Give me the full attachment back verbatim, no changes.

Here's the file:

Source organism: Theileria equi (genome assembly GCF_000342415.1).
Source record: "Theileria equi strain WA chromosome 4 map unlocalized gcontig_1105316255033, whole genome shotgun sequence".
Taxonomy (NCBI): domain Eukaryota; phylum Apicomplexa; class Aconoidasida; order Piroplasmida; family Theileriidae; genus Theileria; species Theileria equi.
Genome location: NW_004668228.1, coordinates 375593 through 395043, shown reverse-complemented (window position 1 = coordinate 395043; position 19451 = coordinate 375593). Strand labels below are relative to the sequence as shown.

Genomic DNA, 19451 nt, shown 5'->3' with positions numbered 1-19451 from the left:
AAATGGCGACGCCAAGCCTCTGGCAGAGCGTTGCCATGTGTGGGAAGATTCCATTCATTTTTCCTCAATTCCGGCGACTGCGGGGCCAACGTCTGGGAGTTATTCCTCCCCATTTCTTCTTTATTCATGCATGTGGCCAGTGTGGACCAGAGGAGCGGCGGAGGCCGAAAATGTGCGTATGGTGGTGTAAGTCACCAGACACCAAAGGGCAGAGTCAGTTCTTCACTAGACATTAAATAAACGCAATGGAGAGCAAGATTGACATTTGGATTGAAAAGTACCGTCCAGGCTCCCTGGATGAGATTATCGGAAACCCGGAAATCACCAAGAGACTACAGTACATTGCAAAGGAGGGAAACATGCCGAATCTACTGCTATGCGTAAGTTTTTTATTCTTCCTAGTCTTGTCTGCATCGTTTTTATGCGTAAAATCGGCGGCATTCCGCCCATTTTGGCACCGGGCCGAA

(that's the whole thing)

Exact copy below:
Source organism: Theileria equi (genome assembly GCF_000342415.1).
Source record: "Theileria equi strain WA chromosome 4 map unlocalized gcontig_1105316255033, whole genome shotgun sequence".
Taxonomy (NCBI): domain Eukaryota; phylum Apicomplexa; class Aconoidasida; order Piroplasmida; family Theileriidae; genus Theileria; species Theileria equi.
Genome location: NW_004668228.1, coordinates 375593 through 395043, shown reverse-complemented (window position 1 = coordinate 395043; position 19451 = coordinate 375593). Strand labels below are relative to the sequence as shown.

Genomic DNA, 19451 nt, shown 5'->3' with positions numbered 1-19451 from the left:
AAATGGCGACGCCAAGCCTCTGGCAGAGCGTTGCCATGTGTGGGAAGATTCCATTCATTTTTCCTCAATTCCGGCGACTGCGGGGCCAACGTCTGGGAGTTATTCCTCCCCATTTCTTCTTTATTCATGCATGTGGCCAGTGTGGACCAGAGGAGCGGCGGAGGCCGAAAATGTGCGTATGGTGGTGTAAGTCACCAGACACCAAAGGGCAGAGTCAGTTCTTCACTAGACATTAAATAAACGCAATGGAGAGCAAGATTGACATTTGGATTGAAAAGTACCGTCCAGGCTCCCTGGATGAGATTATCGGAAACCCGGAAATCACCAAGAGACTACAGTACATTGCAAAGGAGGGAAACATGCCGAATCTACTGCTATGCGTAAGTTTTTTATTCTTCCTAGTCTTGTCTGCATCGTTTTTATGCGTAAAATCGGCGGCATTCCGCCCATTTTGGCACCGGGCCGAA